He was a Senior Editor for the Journal of International Business Law. Following law school, Mr. Cohen served as law clerk to the Honorable Stanley Sporkin of the U.S. District Court for the District of Columbia and Frank X. Altimari of the U.S. Court of Appeals for the Second Circuit.
Mr. Cohen is admitted to practice before the U.S. Tax Court, U.S. Court of Appeals, 2nd Circuit, U.S. District Court, Southern District of New York, and the U.S. District Court, Eastern District of New York.
Mr. Cohen graduated with a B.A. from New York University in 1985, and received his J.D. from the University of Pennsylvania Law School in 1988.
Andrew Longstreth has been a senior writer for law with Thomson Reuters since November, 2010. An award-winning legal reporter and editor, Longstreth was a senior writer at The American Lawyer for nine years, where he co-created the The Am Law Litigation Daily website and newsletter.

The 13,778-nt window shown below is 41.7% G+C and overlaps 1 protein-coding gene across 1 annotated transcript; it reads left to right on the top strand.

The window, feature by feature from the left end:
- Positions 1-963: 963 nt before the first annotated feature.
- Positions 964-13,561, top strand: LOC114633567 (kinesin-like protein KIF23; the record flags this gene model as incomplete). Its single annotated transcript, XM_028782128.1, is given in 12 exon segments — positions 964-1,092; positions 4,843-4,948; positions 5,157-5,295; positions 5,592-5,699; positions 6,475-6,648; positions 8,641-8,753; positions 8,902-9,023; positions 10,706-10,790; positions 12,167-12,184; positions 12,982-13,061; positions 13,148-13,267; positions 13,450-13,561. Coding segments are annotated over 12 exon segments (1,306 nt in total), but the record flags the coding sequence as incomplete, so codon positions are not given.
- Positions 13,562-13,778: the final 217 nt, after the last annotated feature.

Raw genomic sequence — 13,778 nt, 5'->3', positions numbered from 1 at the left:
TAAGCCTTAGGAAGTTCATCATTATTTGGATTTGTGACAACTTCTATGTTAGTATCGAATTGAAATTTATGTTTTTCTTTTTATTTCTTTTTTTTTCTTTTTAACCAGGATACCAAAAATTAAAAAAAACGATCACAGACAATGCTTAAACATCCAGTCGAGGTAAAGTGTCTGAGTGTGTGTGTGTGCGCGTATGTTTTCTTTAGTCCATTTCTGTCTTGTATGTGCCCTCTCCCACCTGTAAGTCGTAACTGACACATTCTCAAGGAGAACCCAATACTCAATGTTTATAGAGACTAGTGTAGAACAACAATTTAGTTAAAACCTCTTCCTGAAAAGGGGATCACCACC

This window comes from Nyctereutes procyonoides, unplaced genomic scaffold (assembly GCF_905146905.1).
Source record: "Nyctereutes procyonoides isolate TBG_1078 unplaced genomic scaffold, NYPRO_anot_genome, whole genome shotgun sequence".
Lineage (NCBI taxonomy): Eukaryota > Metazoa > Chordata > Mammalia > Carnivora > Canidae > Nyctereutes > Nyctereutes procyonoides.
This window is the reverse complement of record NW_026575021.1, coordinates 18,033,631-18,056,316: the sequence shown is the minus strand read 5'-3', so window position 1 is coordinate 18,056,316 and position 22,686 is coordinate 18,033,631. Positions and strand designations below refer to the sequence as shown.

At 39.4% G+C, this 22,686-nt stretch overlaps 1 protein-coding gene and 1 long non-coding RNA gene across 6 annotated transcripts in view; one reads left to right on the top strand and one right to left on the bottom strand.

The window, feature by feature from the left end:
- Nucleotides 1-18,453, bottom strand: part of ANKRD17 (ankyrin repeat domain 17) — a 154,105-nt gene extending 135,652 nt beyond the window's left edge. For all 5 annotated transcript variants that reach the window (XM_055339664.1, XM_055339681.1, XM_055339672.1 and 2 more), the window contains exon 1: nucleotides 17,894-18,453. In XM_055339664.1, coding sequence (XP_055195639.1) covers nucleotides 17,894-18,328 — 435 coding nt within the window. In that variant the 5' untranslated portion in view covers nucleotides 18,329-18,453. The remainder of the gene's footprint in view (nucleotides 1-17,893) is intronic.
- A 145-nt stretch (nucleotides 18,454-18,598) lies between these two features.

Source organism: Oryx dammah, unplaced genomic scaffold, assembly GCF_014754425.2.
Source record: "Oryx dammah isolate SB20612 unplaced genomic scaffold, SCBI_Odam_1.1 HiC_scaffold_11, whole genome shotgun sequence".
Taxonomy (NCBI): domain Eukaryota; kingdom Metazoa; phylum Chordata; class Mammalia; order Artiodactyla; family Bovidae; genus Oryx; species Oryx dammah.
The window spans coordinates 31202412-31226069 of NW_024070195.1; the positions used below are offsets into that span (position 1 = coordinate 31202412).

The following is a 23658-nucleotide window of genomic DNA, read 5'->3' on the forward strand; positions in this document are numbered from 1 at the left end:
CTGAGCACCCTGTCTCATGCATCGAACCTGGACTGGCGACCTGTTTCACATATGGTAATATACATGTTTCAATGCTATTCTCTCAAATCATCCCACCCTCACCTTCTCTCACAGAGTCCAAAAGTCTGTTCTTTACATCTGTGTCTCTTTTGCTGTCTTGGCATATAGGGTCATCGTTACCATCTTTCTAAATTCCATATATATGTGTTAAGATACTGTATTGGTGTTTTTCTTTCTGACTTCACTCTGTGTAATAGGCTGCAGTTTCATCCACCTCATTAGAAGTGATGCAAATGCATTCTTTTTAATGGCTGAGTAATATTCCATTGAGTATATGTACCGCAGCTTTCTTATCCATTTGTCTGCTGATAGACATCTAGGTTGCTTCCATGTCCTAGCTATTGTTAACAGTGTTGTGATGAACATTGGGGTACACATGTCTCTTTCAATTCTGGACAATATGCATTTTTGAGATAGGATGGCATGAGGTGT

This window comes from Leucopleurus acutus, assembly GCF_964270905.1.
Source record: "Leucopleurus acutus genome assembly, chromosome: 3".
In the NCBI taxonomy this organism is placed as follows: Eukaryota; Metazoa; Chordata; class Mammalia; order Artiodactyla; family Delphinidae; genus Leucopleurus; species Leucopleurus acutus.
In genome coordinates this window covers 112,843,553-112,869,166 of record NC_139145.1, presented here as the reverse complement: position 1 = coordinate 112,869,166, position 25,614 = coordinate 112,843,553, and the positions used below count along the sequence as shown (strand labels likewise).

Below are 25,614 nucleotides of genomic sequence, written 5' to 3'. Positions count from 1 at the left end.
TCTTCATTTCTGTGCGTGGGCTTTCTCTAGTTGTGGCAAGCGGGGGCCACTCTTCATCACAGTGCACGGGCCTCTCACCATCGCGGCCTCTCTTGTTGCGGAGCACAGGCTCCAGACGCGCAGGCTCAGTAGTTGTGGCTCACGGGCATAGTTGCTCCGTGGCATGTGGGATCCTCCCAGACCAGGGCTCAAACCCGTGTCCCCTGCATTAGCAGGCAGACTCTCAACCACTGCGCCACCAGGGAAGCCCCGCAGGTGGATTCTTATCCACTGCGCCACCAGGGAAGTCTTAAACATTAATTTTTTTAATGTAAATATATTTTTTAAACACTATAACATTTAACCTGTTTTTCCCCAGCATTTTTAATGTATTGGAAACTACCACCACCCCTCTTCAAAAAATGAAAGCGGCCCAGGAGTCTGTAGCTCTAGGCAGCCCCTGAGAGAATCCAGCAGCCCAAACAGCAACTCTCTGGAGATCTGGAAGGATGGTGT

Since joining Thomson Reuters, Mr. Longstreth has covered a wide range of legal topics, including brain injury litigation involving the National Football League, the Colorado shooting, Penn State’s liability in the Sandusky scandal, in addition to following several insider trading investigations taking place in New York City .
Over his career Mr. Longstreth has regularly broken news about litigation and the business of law, including exclusives on Foreign Corrupt Bribery Act litigation and an inside report on the workings of David Boies’ law firm.
Previously, Mr. Longstreth worked at business publications at Ziff Davis and Time Inc., and before that he was a Fulbright Fellow at the U.S. Information Agency in Senegal, where he researched monetary policy.
Mr. Longstreth received a B.A. from the University of Kansas in 1998.
Susan Pulliam is an investigative reporter for The Wall Street Journal, covering the financial industry. She joined the Journal in November 1990, initially reporting on insurance. Today her focus in on pensions and institutional investing.
Ms. Pulliam started her career in 1982 as a reporter at the Indianapolis Business Journal. She was a member of the Peace Corps in Thailand from 1983 to 1985. In March 1986, she joined Bank Letter, an Institutional Investor newsletter in New York, and in August 1988, she moved to Corporate Finance magazine.